Editor's note: An earlier version of this story misstated the population of China.
SHANGHAI – More than 60 percent of China’s 1.44 billion residents live in cities. And these days, the country’s sprawling urban areas are becoming more torn between a desire to ease traffic congestion and to promote green vehicles.
Shanghai, the largest Chinese city, has become the first to craft a solution: Phase out incentives for plug-in hybrids and extended-range EVs, and go all out to popularize EVs.
That’s part of the plan the Shanghai municipal government released Thursday on how to develop the local new-energy vehicle marketplace over the next five years.
In Shanghai, a city with 24.2 million people, buyers of EVs and plug-in hybrids have been exempted from paying exorbitant license plate fees, which can exceed 90,000 yuan ($14,000) per vehicle.
Because of the popular incentive policy, Shanghai has become home to the largest electrified vehicle fleet among Chinese cities.
In 2020, sales of EVs and plug-in hybrids in the city topped 121,000, representing about 20 percent of total vehicle sales and quadruple the tally in 2018.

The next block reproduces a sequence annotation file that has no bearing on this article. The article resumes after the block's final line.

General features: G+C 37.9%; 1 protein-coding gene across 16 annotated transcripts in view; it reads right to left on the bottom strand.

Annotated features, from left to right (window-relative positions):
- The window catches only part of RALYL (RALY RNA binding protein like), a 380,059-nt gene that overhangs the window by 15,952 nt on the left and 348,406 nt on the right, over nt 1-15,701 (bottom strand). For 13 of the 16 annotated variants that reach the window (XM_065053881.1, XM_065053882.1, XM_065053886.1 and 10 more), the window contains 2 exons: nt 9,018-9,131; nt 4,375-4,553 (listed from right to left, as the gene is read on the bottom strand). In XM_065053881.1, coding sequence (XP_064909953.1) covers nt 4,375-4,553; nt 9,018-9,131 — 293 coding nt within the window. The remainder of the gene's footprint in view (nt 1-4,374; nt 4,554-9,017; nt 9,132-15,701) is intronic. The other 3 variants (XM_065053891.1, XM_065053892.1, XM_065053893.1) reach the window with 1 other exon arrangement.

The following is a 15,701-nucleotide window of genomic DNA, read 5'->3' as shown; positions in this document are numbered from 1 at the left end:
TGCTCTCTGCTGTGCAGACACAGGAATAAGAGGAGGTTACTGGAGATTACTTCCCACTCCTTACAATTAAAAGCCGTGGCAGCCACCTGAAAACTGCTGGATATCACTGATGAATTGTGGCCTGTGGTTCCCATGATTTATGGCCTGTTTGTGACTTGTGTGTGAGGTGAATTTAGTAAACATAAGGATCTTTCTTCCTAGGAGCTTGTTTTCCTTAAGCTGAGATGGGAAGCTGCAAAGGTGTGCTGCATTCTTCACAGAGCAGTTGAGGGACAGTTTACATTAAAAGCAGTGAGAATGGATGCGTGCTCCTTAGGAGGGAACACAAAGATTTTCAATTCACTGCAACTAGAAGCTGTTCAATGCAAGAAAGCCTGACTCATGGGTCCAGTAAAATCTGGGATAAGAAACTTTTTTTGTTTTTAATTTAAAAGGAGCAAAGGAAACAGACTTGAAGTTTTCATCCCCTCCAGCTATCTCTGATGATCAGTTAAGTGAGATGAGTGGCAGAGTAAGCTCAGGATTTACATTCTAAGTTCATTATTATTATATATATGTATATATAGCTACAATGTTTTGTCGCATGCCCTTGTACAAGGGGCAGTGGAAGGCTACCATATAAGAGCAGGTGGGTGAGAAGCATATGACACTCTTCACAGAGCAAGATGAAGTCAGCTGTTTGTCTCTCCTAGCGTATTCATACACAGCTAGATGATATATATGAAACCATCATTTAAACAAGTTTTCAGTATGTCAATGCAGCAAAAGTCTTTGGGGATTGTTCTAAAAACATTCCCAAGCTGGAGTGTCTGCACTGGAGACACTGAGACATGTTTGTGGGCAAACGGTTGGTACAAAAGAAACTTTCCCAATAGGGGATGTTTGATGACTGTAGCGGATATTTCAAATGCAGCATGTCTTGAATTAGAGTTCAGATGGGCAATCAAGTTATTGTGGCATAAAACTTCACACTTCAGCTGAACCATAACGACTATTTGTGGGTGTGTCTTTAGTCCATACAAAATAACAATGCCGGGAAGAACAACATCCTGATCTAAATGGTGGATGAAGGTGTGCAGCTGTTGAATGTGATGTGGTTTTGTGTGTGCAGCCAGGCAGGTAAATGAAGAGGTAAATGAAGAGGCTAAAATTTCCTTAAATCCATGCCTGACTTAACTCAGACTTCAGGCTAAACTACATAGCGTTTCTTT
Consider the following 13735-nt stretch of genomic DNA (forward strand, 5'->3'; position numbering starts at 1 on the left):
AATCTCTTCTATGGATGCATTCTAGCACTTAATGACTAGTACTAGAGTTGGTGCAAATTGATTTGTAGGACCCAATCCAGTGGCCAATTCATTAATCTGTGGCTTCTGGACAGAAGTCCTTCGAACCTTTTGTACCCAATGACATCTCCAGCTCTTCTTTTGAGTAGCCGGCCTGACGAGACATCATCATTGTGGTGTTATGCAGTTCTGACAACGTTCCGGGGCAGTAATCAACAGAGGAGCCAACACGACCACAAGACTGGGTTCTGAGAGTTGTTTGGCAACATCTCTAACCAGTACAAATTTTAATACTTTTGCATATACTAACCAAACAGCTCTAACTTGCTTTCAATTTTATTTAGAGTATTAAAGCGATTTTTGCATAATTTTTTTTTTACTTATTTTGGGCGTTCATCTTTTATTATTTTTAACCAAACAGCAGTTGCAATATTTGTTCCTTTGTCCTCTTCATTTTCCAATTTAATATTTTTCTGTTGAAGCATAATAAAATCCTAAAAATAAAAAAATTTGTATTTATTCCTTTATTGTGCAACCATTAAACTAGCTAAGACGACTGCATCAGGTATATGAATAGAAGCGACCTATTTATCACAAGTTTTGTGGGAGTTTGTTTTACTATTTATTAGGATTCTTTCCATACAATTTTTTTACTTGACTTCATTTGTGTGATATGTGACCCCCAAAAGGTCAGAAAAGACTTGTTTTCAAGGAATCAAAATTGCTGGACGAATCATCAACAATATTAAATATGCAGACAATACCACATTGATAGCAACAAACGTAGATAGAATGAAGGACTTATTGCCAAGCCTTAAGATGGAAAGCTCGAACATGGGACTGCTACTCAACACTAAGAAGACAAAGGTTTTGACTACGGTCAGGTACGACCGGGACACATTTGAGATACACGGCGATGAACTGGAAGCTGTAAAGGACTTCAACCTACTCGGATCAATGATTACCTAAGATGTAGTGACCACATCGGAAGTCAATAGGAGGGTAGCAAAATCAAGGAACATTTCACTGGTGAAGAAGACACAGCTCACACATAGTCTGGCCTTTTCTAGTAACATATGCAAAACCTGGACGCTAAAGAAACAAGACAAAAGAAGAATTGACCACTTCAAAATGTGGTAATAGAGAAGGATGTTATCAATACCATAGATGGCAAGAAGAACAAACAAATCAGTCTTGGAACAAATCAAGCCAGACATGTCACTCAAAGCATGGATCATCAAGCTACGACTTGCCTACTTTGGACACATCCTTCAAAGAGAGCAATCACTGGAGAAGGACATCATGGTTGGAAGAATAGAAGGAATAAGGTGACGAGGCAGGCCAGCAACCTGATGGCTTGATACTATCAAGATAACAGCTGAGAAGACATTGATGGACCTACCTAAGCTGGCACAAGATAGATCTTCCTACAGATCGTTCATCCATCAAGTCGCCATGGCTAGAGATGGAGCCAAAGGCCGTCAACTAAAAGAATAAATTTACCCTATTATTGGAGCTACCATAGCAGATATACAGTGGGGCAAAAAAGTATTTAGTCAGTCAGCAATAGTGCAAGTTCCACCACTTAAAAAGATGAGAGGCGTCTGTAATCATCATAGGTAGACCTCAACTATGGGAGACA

Among 2020 sales of electrified vehicles in Shanghai, more than half were EVs and plug-in hybrids.
But beginning March 1, local residents who already own a traditional vehicle will not be allowed to enjoy the exemption when they buy a plug-in hybrid.
And starting next year, the exemption will be discontinued for purchases of plug-in hybrids and extended-range EVs in the city.
At the same time, the license plate fee exemption will be left untouched for buyers of pure EVs.
In addition, the Shanghai government is requiring local agencies, state-owned enterprises, public transport operators, taxi companies and utilities to purchase more EVs.
By 2025, the city government expects EVs to account for more than half of new vehicles purchased annually. It will also require local taxi companies to replace their entire fleets with EVs by that year.
After the coronavirus outbreak ravaged China last year, the central Chinese government decided in April to extend subsidies for electrified vehicles to 2022.
Full-electric passenger vehicles now qualify for subsidies of up to 25,000 yuan and plug-in hybrid cars are eligible for a flat subsidy of 10,000 yuan.
To shore up demand for electrified vehicles in the wake of the outbreak, the central government in Beijing has also allowed cities to roll out their own incentives for such vehicles.
And most large and medium-size cities in China now face growing traffic congestion, pollution and tighter budgets.
Shanghai’s latest approach to spur electrified vehicle adoption, curb pollution and ease congestion may well serve as an example for other cities.